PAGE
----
We wend our way over piles of sandstone blocks, past collapsed walls, and through dark chambers.  A greenish light filters through the tree canopy and the stones are covered with green moss.  The central tower has completely collapsed but here and there are impressive carvings and a well-preserved library in one corner.  It is altogether a moving and impressive place.


Slow Boat to Battambang

The van picks up at our hotel over an hour late and after we have already phoned the company to inquire (seems the driver couldn't find our hotel???)

We bail out of the van at the docks on the river and scramble aboard our boat.  Chaos reigns as various river boats arrive and depart for various destinations.  The fast boat to Phnom Penh is leaving at the same time as our, rather smaller, slow boat to Battambang.  Our boat is about the size and shape of a large school bus with similar seats.  There is a canopy over head and a very noisy diesel engine in the stern.

River boats similar to ours
Very busy at the river docks

All settled and off we go
We head down the river a short distance to where it opens up into Lake Tonle Sap.  The lake is large enough that we can't see the far side.  Before reaching open water, we pass through the floating villages:  permanent settlements of floating buildings, including houses, stores, churches, restaurants and gas stations.
Floating restaurant

The voyage across the lake is pleasant and uneventful; we reach the other side and enter the Sangker River.  Our boat motors for miles up this narrow river, almost completely lined with floating settlements on both sides.  We literally pass close to the front doors of the people who live here.  There is steady traffic of boats of all sizes in both directions; everything from larger passenger boats like ours, to heavy freight boats to long narrow boats that zoom here and there at high speed.  We also see lots of tiny canoe-like craft being paddled by hand as well as large sampans that appear to have permanent inhabitants. 



Because of the shallowness of the river, all the boats have long-tail drive assemblies.  This is a long shaft that projects out behind the boat with a propeller on the end and a winch that can raise it up and down as required.  The small boats steer by swinging the engine like an outboard and are powered by an 18 hp utility engine attached to the long propeller shaft.  Of course, in the interests of better performance, the muffler is always removed from the engine, leaving a bare exhaust port.  Occasionally, to make the exhaust noise more resonant, a piece of chrome tail pipe is bolted on.  The boats are long and narrow, plane beautifully and travel at an immense rate of speed.  Fortunately, they are very manouvrable as the river is narrow and congested.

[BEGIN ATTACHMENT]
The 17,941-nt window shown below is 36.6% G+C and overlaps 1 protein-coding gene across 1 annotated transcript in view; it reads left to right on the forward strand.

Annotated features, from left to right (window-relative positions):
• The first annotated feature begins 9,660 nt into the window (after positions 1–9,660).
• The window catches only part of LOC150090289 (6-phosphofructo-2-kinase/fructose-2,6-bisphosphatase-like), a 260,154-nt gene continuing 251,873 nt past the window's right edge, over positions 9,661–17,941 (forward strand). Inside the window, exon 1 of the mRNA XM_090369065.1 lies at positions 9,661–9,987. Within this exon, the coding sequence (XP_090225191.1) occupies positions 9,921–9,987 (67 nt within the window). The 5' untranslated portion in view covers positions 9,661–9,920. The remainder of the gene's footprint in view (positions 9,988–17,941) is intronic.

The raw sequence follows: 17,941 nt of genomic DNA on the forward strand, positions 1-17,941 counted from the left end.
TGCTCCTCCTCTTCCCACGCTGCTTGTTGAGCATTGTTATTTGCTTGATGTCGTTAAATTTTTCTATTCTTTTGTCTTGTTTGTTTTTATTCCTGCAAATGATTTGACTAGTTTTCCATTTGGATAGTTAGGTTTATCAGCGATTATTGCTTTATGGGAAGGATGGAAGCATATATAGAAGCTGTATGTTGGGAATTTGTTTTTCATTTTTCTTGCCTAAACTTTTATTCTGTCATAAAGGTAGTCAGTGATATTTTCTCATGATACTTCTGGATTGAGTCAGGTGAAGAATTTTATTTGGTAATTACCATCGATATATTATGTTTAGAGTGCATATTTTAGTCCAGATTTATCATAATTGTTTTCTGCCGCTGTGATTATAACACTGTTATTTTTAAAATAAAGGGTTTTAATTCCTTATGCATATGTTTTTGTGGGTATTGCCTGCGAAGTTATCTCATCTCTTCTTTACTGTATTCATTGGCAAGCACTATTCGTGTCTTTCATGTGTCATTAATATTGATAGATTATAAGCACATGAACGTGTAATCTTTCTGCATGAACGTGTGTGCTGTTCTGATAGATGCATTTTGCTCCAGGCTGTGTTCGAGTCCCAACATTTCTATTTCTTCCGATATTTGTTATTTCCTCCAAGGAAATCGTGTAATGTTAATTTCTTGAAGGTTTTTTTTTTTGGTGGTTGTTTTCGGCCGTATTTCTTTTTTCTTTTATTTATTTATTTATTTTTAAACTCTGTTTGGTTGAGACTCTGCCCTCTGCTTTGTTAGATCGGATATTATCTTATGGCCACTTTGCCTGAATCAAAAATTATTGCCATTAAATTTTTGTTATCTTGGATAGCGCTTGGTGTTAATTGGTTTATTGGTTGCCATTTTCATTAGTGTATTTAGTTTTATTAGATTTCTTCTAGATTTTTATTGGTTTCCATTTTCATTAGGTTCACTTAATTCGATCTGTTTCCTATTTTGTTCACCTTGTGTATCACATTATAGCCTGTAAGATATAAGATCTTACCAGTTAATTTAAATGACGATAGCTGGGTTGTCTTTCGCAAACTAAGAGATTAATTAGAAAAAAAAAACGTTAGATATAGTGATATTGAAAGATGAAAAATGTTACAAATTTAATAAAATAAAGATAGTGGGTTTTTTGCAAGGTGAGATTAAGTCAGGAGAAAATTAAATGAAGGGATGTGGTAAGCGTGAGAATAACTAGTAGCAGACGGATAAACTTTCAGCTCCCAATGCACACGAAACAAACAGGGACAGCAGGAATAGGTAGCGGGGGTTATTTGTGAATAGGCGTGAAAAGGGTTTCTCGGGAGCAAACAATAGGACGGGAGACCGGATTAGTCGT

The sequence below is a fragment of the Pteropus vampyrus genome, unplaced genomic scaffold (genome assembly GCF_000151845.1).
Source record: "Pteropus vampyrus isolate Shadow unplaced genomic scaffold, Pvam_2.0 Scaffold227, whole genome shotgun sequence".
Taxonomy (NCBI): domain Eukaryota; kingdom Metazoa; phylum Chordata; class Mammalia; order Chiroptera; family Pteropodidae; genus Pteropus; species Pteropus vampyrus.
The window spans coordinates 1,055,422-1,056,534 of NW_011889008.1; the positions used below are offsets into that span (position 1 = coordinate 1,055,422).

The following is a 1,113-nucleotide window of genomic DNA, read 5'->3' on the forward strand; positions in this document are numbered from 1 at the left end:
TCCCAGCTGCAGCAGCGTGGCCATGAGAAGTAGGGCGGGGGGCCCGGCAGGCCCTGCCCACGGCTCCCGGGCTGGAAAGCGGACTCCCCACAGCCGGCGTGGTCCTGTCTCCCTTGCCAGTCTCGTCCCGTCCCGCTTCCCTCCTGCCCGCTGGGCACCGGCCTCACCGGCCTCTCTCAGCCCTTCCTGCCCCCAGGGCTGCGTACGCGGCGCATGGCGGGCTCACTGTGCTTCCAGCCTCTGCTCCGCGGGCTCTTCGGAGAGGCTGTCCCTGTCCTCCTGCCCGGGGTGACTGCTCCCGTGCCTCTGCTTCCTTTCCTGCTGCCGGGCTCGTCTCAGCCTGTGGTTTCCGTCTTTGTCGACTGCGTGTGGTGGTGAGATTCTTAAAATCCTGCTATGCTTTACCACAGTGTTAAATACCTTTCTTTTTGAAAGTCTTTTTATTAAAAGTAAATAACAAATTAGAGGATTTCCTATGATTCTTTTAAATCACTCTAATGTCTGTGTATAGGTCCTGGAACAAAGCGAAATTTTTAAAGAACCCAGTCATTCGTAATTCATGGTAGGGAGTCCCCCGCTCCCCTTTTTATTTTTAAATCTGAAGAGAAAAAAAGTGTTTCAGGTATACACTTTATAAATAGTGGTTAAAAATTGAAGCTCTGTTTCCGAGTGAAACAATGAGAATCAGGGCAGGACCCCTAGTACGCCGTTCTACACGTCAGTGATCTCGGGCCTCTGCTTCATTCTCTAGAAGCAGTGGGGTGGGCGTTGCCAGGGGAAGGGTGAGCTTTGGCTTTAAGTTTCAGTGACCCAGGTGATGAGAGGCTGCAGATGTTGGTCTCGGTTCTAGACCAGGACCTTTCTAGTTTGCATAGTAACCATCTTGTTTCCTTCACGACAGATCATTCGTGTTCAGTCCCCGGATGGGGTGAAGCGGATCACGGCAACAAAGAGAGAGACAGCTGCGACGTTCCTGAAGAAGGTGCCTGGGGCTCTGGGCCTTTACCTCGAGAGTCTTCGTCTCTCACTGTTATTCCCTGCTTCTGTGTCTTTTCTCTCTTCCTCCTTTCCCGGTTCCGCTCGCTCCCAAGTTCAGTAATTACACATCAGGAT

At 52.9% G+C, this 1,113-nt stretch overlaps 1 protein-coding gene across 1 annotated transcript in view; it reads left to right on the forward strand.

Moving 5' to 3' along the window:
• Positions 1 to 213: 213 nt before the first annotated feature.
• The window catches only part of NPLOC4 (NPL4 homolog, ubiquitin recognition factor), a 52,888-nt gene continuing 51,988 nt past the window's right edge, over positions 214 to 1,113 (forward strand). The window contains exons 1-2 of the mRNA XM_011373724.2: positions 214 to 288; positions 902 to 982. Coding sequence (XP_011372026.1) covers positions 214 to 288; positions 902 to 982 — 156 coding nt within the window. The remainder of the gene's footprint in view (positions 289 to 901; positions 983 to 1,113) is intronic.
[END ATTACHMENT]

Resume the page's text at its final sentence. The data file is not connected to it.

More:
Typical long-tail boat

About four hours into our journey, we arrive at a village situated at the confluence of two rivers.  We disembark for a toilet break (although I use the term loosely) and we buy soft drinks and snacks.  Our course takes up the smaller of the two branches and this necessitates our transfer to two smaller boats. The river from here is much narrower, very winding and, in places, quite shallow.  We know this because several times the boat runs aground and has to be pushed off the mud by the deckhands.

The journey is impossibly scenic!  We travel literally through the heart of rural Cambodia and it is endlessly fascinating.  I use the term "endlessly" because by the time we pull into the riverbank in Battambang, some 8 1/2 hours after leaving Siem Reap, our butts are sore and our legs need stretching and we are glad to be off the boat.  But we wouldn't have missed it for the world!